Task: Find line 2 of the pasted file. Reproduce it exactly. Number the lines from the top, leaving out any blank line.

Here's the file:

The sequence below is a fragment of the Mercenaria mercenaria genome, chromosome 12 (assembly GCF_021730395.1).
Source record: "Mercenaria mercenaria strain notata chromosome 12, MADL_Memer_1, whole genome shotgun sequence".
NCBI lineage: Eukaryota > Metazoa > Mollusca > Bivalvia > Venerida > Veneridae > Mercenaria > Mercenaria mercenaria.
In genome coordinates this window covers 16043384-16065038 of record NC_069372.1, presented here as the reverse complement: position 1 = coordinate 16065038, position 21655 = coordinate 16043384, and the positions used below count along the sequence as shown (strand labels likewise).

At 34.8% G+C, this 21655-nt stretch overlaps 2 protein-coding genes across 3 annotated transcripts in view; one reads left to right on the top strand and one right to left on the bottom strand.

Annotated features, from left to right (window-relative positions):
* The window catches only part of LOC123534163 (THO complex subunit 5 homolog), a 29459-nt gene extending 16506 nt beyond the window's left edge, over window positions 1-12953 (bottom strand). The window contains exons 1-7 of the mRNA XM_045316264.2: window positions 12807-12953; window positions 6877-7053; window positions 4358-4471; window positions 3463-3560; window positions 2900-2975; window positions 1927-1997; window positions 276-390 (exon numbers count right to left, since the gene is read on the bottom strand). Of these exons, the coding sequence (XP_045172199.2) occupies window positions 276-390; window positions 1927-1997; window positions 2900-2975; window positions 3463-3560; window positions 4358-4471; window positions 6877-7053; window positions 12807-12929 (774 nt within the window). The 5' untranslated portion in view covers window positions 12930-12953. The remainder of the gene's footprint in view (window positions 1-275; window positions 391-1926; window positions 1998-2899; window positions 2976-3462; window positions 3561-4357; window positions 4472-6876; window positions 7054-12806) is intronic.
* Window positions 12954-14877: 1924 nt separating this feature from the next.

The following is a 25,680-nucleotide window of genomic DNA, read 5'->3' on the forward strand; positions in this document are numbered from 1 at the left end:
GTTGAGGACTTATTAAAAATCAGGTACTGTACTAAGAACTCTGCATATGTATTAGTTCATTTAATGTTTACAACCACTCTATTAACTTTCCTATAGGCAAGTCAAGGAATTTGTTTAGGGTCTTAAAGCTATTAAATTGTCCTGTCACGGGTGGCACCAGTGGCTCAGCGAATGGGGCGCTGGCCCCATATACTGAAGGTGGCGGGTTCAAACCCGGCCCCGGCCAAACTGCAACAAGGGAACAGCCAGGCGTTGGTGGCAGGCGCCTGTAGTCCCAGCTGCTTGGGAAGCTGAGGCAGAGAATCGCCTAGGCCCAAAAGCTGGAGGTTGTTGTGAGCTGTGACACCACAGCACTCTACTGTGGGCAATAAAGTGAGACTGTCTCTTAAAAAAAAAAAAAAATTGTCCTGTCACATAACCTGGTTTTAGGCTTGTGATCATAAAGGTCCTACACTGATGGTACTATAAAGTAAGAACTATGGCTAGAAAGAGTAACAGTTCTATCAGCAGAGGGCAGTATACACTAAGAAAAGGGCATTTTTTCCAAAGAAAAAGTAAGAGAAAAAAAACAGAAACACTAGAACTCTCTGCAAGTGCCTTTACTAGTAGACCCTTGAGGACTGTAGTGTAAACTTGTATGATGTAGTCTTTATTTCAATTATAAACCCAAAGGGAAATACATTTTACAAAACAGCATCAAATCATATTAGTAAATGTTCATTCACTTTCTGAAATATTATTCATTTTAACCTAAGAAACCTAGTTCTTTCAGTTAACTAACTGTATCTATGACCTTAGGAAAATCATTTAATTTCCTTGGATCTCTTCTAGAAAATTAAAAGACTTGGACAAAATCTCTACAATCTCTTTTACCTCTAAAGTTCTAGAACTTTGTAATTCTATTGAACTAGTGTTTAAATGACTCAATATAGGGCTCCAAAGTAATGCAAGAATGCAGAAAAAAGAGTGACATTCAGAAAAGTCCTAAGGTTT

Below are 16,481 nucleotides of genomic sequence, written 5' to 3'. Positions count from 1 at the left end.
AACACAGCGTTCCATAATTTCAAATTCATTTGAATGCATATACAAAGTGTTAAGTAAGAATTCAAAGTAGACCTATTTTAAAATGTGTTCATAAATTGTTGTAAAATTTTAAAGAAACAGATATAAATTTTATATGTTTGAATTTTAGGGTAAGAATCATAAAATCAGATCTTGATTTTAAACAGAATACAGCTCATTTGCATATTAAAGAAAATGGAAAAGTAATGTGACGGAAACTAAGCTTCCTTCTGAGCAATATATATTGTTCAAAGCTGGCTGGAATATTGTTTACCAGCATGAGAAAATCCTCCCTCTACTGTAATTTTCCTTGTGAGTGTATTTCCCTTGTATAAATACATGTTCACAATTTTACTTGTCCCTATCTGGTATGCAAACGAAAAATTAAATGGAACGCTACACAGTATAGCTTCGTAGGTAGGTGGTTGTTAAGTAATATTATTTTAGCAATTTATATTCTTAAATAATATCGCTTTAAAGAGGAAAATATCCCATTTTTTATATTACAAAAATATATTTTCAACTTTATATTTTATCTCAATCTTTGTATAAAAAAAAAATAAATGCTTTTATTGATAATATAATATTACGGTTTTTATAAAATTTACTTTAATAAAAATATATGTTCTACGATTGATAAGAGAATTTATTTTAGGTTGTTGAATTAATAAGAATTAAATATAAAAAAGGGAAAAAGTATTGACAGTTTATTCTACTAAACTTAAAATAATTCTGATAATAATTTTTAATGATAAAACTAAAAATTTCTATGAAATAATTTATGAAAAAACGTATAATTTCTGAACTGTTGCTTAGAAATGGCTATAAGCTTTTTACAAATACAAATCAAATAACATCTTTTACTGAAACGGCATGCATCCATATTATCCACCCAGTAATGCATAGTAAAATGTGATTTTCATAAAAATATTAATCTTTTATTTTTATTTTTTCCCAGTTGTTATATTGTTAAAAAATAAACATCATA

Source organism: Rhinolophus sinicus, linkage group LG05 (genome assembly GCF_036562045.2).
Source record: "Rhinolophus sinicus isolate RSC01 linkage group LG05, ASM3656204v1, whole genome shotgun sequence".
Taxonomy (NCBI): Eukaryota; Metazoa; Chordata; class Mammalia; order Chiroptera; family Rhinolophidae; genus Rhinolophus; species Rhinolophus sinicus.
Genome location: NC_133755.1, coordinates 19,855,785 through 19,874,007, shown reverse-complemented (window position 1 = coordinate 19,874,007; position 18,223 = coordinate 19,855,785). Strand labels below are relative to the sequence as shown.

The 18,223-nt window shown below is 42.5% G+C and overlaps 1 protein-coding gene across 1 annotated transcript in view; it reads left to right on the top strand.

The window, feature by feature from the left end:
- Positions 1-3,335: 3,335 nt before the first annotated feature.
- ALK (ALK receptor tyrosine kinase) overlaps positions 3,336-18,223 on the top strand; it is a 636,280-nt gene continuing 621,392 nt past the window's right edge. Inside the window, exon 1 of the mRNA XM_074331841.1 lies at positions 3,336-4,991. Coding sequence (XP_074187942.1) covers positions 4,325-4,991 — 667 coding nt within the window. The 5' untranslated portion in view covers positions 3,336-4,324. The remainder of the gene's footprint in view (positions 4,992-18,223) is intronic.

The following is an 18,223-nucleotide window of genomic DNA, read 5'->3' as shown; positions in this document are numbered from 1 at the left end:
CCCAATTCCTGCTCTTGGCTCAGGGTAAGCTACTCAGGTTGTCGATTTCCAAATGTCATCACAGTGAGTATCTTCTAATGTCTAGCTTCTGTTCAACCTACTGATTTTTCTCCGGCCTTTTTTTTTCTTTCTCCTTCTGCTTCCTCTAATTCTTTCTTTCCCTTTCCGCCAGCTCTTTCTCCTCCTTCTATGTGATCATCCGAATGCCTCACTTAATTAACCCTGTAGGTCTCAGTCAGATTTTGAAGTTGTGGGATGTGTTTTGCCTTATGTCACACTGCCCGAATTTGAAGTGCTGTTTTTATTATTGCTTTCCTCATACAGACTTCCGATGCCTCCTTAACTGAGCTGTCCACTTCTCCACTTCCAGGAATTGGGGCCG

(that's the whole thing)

Source record: "Mercenaria mercenaria strain notata chromosome 12, MADL_Memer_1, whole genome shotgun sequence".